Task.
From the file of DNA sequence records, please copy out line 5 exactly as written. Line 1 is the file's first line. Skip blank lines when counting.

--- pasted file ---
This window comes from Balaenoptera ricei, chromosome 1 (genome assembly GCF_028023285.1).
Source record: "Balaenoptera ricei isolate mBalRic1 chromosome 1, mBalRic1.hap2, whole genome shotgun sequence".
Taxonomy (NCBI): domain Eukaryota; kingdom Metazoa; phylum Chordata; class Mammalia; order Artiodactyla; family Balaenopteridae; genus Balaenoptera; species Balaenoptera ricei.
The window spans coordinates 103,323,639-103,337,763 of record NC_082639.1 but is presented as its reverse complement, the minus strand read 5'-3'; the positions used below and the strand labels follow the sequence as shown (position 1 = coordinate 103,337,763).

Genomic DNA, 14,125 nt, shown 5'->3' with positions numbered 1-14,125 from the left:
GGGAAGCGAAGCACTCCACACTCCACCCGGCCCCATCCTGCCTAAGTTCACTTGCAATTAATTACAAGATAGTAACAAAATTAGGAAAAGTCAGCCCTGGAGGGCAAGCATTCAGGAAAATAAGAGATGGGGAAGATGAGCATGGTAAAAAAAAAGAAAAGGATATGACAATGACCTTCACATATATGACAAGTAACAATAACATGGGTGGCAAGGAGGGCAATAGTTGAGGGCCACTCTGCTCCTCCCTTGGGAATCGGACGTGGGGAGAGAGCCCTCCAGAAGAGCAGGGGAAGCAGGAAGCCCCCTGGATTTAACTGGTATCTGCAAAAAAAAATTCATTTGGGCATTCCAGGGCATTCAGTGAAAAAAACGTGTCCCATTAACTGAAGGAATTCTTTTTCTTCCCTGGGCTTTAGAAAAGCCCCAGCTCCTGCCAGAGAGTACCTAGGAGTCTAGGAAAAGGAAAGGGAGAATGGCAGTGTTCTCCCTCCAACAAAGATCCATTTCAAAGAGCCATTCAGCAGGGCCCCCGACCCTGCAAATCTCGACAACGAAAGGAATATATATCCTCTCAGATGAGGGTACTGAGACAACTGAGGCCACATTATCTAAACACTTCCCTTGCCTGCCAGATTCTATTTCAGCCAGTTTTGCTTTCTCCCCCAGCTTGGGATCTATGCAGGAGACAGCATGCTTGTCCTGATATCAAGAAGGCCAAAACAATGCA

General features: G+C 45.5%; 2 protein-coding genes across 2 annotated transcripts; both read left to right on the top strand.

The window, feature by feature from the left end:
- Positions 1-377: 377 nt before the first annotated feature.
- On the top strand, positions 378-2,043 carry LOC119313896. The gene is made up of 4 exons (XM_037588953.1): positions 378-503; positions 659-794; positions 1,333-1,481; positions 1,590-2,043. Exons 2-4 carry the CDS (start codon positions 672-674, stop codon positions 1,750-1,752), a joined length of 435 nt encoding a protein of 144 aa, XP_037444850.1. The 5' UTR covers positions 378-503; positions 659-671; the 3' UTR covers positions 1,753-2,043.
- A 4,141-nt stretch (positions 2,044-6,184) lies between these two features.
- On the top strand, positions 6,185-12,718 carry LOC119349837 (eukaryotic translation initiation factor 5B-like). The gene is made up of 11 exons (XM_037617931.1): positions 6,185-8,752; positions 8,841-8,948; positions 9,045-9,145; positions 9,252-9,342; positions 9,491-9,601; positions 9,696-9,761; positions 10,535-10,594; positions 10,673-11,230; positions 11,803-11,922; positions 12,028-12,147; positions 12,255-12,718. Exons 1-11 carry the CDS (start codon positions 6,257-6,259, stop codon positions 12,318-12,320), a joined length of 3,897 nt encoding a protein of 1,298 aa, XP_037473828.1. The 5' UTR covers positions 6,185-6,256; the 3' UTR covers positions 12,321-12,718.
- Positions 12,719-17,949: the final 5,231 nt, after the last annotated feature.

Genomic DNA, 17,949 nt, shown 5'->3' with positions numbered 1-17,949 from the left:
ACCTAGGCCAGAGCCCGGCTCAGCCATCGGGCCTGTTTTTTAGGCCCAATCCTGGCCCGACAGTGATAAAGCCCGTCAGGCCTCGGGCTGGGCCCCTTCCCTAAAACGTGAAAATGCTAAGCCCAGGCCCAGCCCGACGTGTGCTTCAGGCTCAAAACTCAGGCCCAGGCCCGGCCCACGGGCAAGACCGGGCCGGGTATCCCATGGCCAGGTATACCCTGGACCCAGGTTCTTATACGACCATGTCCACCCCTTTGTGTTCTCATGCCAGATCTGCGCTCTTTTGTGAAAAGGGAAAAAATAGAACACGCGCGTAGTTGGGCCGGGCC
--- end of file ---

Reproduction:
Genomic DNA, 14,125 nt, shown 5'->3' with positions numbered 1-14,125 from the left: